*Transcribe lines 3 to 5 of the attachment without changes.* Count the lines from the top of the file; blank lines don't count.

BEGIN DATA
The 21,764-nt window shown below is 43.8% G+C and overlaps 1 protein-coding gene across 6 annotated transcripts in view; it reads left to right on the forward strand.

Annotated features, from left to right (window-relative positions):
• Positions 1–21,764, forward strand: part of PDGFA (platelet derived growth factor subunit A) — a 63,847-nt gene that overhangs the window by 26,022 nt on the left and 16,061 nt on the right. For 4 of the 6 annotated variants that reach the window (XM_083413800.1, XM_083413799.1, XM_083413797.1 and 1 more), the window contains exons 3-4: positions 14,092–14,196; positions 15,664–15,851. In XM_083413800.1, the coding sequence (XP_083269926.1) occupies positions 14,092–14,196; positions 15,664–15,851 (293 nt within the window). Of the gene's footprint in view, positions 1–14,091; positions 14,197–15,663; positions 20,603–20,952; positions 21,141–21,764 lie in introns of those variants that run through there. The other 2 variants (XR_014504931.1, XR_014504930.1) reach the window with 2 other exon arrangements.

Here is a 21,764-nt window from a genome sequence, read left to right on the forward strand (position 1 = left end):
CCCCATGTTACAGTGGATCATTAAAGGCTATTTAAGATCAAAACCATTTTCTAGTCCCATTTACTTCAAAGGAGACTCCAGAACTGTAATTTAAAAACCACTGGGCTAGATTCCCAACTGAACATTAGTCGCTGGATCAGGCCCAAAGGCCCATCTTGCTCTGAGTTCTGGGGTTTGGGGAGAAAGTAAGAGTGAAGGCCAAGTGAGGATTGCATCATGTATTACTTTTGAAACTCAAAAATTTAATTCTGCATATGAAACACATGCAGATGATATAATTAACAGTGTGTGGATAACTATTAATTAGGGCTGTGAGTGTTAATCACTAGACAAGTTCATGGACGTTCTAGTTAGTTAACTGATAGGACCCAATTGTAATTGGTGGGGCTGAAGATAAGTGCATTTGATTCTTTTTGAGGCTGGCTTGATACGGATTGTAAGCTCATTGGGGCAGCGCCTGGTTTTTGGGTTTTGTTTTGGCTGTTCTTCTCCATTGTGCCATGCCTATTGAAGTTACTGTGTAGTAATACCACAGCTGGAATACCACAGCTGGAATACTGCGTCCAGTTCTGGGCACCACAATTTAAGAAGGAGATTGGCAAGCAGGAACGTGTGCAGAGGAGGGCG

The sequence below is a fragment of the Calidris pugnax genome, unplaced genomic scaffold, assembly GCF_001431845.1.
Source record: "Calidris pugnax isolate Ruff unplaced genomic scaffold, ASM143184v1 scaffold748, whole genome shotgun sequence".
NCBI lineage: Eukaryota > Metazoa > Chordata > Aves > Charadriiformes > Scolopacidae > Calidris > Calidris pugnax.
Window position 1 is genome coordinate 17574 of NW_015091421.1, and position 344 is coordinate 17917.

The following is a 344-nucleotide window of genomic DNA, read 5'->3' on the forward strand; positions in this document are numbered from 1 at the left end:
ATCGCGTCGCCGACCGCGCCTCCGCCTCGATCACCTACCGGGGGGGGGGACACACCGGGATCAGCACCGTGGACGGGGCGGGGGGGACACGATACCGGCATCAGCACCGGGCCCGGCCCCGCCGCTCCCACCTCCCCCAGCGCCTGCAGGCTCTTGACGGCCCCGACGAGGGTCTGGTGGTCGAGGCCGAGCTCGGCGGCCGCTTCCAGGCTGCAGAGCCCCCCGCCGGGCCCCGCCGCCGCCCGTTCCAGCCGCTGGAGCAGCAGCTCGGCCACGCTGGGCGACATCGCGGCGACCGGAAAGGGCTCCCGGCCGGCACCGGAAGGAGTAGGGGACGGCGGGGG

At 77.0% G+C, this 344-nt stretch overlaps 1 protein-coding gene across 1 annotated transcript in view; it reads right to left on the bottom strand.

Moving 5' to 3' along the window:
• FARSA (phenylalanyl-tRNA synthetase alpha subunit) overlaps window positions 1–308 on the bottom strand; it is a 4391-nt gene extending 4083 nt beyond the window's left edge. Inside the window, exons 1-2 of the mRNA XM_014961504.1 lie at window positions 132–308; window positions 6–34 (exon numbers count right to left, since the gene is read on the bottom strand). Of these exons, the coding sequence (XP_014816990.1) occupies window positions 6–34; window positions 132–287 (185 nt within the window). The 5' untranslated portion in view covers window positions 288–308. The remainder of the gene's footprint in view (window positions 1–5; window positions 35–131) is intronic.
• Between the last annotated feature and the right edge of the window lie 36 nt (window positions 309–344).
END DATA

• Positions 1–21,764, forward strand: part of PDGFA (platelet derived growth factor subunit A) — a 63,847-nt gene that overhangs the window by 26,022 nt on the left and 16,061 nt on the right. For 4 of the 6 annotated variants that reach the window (XM_083413800.1, XM_083413799.1, XM_083413797.1 and 1 more), the window contains exons 3-4: positions 14,092–14,196; positions 15,664–15,851. In XM_083413800.1, the coding sequence (XP_083269926.1) occupies positions 14,092–14,196; positions 15,664–15,851 (293 nt within the window). Of the gene's footprint in view, positions 1–14,091; positions 14,197–15,663; positions 20,603–20,952; positions 21,141–21,764 lie in introns of those variants that run through there. The other 2 variants (XR_014504931.1, XR_014504930.1) reach the window with 2 other exon arrangements.

Here is a 21,764-nt window from a genome sequence, read left to right on the forward strand (position 1 = left end):
CCCCATGTTACAGTGGATCATTAAAGGCTATTTAAGATCAAAACCATTTTCTAGTCCCATTTACTTCAAAGGAGACTCCAGAACTGTAATTTAAAAACCACTGGGCTAGATTCCCAACTGAACATTAGTCGCTGGATCAGGCCCAAAGGCCCATCTTGCTCTGAGTTCTGGGGTTTGGGGAGAAAGTAAGAGTGAAGGCCAAGTGAGGATTGCATCATGTATTACTTTTGAAACTCAAAAATTTAATTCTGCATATGAAACACATGCAGATGATATAATTAACAGTGTGTGGATAACTATTAATTAGGGCTGTGAGTGTTAATCACTAGACAAGTTCATGGACGTTCTAGTTAGTTAACTGATAGGACCCAATTGTAATTGGTGGGGCTGAAGATAAGTGCATTTGATTCTTTTTGAGGCTGGCTTGATACGGATTGTAAGCTCATTGGGGCAGCGCCTGGTTTTTGGGTTTTGTTTTGGCTGTTCTTCTCCATTGTGCCATGCCTATTGAAGTTACTGTGTAGTAATACCACAGCTGGAATACCACAGCTGGAATACTGCGTCCAGTTCTGGGCACCACAATTTAAGAAGGAGATTGGCAAGCAGGAACGTGTGCAGAGGAGGGCG